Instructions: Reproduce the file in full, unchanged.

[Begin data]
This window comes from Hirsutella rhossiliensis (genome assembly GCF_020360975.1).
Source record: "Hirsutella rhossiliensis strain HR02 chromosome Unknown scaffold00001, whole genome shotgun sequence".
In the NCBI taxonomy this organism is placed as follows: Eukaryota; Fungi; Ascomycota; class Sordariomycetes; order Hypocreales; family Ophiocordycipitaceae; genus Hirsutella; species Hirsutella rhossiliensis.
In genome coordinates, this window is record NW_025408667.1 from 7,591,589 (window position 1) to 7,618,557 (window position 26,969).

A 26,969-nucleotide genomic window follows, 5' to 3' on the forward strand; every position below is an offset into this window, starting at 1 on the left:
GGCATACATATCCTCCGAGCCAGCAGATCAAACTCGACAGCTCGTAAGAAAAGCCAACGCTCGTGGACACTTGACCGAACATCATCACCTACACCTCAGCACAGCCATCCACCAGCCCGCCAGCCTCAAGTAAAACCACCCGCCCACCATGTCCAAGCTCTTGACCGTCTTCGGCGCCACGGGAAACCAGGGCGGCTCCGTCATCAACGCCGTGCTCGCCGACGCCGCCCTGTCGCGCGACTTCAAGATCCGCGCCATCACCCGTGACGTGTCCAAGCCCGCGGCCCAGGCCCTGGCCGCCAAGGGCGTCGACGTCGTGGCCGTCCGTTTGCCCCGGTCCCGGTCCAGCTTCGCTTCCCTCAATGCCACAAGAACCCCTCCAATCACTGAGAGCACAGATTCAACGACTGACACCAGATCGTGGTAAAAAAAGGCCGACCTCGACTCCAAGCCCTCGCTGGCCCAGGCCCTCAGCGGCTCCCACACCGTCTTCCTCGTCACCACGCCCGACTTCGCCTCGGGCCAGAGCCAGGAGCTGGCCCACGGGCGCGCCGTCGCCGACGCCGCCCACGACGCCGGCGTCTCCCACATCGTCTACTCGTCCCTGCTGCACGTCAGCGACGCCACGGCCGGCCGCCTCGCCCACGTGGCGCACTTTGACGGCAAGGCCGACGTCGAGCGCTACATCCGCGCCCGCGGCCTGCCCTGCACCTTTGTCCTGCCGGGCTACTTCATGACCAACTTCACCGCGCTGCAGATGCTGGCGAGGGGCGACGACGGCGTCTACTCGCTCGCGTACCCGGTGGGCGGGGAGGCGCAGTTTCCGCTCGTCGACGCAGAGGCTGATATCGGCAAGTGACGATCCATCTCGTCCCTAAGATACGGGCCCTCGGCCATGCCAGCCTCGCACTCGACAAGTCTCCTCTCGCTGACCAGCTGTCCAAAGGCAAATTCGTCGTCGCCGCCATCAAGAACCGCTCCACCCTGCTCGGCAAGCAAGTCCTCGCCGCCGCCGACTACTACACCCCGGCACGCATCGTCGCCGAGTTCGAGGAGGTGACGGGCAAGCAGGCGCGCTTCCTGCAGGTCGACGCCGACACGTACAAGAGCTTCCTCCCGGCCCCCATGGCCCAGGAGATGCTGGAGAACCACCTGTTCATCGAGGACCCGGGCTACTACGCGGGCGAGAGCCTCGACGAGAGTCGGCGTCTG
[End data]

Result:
This window comes from Hirsutella rhossiliensis (genome assembly GCF_020360975.1).
Source record: "Hirsutella rhossiliensis strain HR02 chromosome Unknown scaffold00001, whole genome shotgun sequence".
In the NCBI taxonomy this organism is placed as follows: Eukaryota; Fungi; Ascomycota; class Sordariomycetes; order Hypocreales; family Ophiocordycipitaceae; genus Hirsutella; species Hirsutella rhossiliensis.
In genome coordinates, this window is record NW_025408667.1 from 7,591,589 (window position 1) to 7,618,557 (window position 26,969).

A 26,969-nucleotide genomic window follows, 5' to 3' on the forward strand; every position below is an offset into this window, starting at 1 on the left:
GGCATACATATCCTCCGAGCCAGCAGATCAAACTCGACAGCTCGTAAGAAAAGCCAACGCTCGTGGACACTTGACCGAACATCATCACCTACACCTCAGCACAGCCATCCACCAGCCCGCCAGCCTCAAGTAAAACCACCCGCCCACCATGTCCAAGCTCTTGACCGTCTTCGGCGCCACGGGAAACCAGGGCGGCTCCGTCATCAACGCCGTGCTCGCCGACGCCGCCCTGTCGCGCGACTTCAAGATCCGCGCCATCACCCGTGACGTGTCCAAGCCCGCGGCCCAGGCCCTGGCCGCCAAGGGCGTCGACGTCGTGGCCGTCCGTTTGCCCCGGTCCCGGTCCAGCTTCGCTTCCCTCAATGCCACAAGAACCCCTCCAATCACTGAGAGCACAGATTCAACGACTGACACCAGATCGTGGTAAAAAAAGGCCGACCTCGACTCCAAGCCCTCGCTGGCCCAGGCCCTCAGCGGCTCCCACACCGTCTTCCTCGTCACCACGCCCGACTTCGCCTCGGGCCAGAGCCAGGAGCTGGCCCACGGGCGCGCCGTCGCCGACGCCGCCCACGACGCCGGCGTCTCCCACATCGTCTACTCGTCCCTGCTGCACGTCAGCGACGCCACGGCCGGCCGCCTCGCCCACGTGGCGCACTTTGACGGCAAGGCCGACGTCGAGCGCTACATCCGCGCCCGCGGCCTGCCCTGCACCTTTGTCCTGCCGGGCTACTTCATGACCAACTTCACCGCGCTGCAGATGCTGGCGAGGGGCGACGACGGCGTCTACTCGCTCGCGTACCCGGTGGGCGGGGAGGCGCAGTTTCCGCTCGTCGACGCAGAGGCTGATATCGGCAAGTGACGATCCATCTCGTCCCTAAGATACGGGCCCTCGGCCATGCCAGCCTCGCACTCGACAAGTCTCCTCTCGCTGACCAGCTGTCCAAAGGCAAATTCGTCGTCGCCGCCATCAAGAACCGCTCCACCCTGCTCGGCAAGCAAGTCCTCGCCGCCGCCGACTACTACACCCCGGCACGCATCGTCGCCGAGTTCGAGGAGGTGACGGGCAAGCAGGCGCGCTTCCTGCAGGTCGACGCCGACACGTACAAGAGCTTCCTCCCGGCCCCCATGGCCCAGGAGATGCTGGAGAACCACCTGTTCATCGAGGACCCGGGCTACTACGCGGGCGAGAGCCTCGACGAGAGTCGGCGTCTG